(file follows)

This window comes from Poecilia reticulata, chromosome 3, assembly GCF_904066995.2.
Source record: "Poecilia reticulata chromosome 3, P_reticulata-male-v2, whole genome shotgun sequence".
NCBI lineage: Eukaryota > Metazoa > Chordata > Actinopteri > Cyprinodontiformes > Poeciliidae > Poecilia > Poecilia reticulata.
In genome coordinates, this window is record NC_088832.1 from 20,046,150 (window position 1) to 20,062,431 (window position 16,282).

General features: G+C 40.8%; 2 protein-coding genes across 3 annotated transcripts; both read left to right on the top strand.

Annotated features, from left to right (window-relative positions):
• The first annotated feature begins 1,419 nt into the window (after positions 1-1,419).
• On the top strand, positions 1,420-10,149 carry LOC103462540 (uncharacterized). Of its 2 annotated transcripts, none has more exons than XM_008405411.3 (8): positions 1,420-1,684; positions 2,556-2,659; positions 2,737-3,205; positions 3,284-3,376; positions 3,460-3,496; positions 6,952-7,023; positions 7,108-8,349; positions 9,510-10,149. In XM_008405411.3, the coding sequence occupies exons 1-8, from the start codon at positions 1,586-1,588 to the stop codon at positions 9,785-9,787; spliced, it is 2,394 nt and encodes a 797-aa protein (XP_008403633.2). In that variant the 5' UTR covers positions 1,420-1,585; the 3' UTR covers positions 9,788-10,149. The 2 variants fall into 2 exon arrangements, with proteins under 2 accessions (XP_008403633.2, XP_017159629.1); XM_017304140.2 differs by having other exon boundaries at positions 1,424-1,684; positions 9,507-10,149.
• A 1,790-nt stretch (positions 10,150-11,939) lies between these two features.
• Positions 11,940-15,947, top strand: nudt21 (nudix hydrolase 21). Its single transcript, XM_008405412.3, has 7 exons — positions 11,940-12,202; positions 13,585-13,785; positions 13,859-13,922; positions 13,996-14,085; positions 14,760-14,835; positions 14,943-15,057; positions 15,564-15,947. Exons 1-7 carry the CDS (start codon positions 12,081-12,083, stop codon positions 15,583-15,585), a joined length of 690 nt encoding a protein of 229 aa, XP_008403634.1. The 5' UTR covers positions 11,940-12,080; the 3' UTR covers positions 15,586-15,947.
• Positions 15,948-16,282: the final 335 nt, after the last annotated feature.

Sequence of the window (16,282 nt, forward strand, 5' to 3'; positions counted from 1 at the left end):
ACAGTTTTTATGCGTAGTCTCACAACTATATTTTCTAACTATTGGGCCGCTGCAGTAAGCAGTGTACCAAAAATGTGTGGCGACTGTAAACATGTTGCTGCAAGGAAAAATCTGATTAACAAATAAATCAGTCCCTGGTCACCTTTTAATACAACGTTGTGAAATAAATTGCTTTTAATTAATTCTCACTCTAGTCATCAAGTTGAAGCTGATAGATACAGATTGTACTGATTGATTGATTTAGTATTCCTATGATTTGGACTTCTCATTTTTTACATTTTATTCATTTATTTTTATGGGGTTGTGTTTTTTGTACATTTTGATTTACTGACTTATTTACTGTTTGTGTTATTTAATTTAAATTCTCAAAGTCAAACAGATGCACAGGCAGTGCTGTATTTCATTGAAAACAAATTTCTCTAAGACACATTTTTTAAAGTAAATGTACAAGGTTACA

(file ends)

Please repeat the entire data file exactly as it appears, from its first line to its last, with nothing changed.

This window comes from Poecilia reticulata, chromosome 3, assembly GCF_904066995.2.
Source record: "Poecilia reticulata chromosome 3, P_reticulata-male-v2, whole genome shotgun sequence".
NCBI lineage: Eukaryota > Metazoa > Chordata > Actinopteri > Cyprinodontiformes > Poeciliidae > Poecilia > Poecilia reticulata.
In genome coordinates, this window is record NC_088832.1 from 20,046,150 (window position 1) to 20,062,431 (window position 16,282).

General features: G+C 40.8%; 2 protein-coding genes across 3 annotated transcripts; both read left to right on the top strand.

Annotated features, from left to right (window-relative positions):
• The first annotated feature begins 1,419 nt into the window (after positions 1-1,419).
• On the top strand, positions 1,420-10,149 carry LOC103462540 (uncharacterized). Of its 2 annotated transcripts, none has more exons than XM_008405411.3 (8): positions 1,420-1,684; positions 2,556-2,659; positions 2,737-3,205; positions 3,284-3,376; positions 3,460-3,496; positions 6,952-7,023; positions 7,108-8,349; positions 9,510-10,149. In XM_008405411.3, the coding sequence occupies exons 1-8, from the start codon at positions 1,586-1,588 to the stop codon at positions 9,785-9,787; spliced, it is 2,394 nt and encodes a 797-aa protein (XP_008403633.2). In that variant the 5' UTR covers positions 1,420-1,585; the 3' UTR covers positions 9,788-10,149. The 2 variants fall into 2 exon arrangements, with proteins under 2 accessions (XP_008403633.2, XP_017159629.1); XM_017304140.2 differs by having other exon boundaries at positions 1,424-1,684; positions 9,507-10,149.
• A 1,790-nt stretch (positions 10,150-11,939) lies between these two features.
• Positions 11,940-15,947, top strand: nudt21 (nudix hydrolase 21). Its single transcript, XM_008405412.3, has 7 exons — positions 11,940-12,202; positions 13,585-13,785; positions 13,859-13,922; positions 13,996-14,085; positions 14,760-14,835; positions 14,943-15,057; positions 15,564-15,947. Exons 1-7 carry the CDS (start codon positions 12,081-12,083, stop codon positions 15,583-15,585), a joined length of 690 nt encoding a protein of 229 aa, XP_008403634.1. The 5' UTR covers positions 11,940-12,080; the 3' UTR covers positions 15,586-15,947.
• Positions 15,948-16,282: the final 335 nt, after the last annotated feature.

Sequence of the window (16,282 nt, forward strand, 5' to 3'; positions counted from 1 at the left end):
ACAGTTTTTATGCGTAGTCTCACAACTATATTTTCTAACTATTGGGCCGCTGCAGTAAGCAGTGTACCAAAAATGTGTGGCGACTGTAAACATGTTGCTGCAAGGAAAAATCTGATTAACAAATAAATCAGTCCCTGGTCACCTTTTAATACAACGTTGTGAAATAAATTGCTTTTAATTAATTCTCACTCTAGTCATCAAGTTGAAGCTGATAGATACAGATTGTACTGATTGATTGATTTAGTATTCCTATGATTTGGACTTCTCATTTTTTACATTTTATTCATTTATTTTTATGGGGTTGTGTTTTTTGTACATTTTGATTTACTGACTTATTTACTGTTTGTGTTATTTAATTTAAATTCTCAAAGTCAAACAGATGCACAGGCAGTGCTGTATTTCATTGAAAACAAATTTCTCTAAGACACATTTTTTAAAGTAAATGTACAAGGTTACA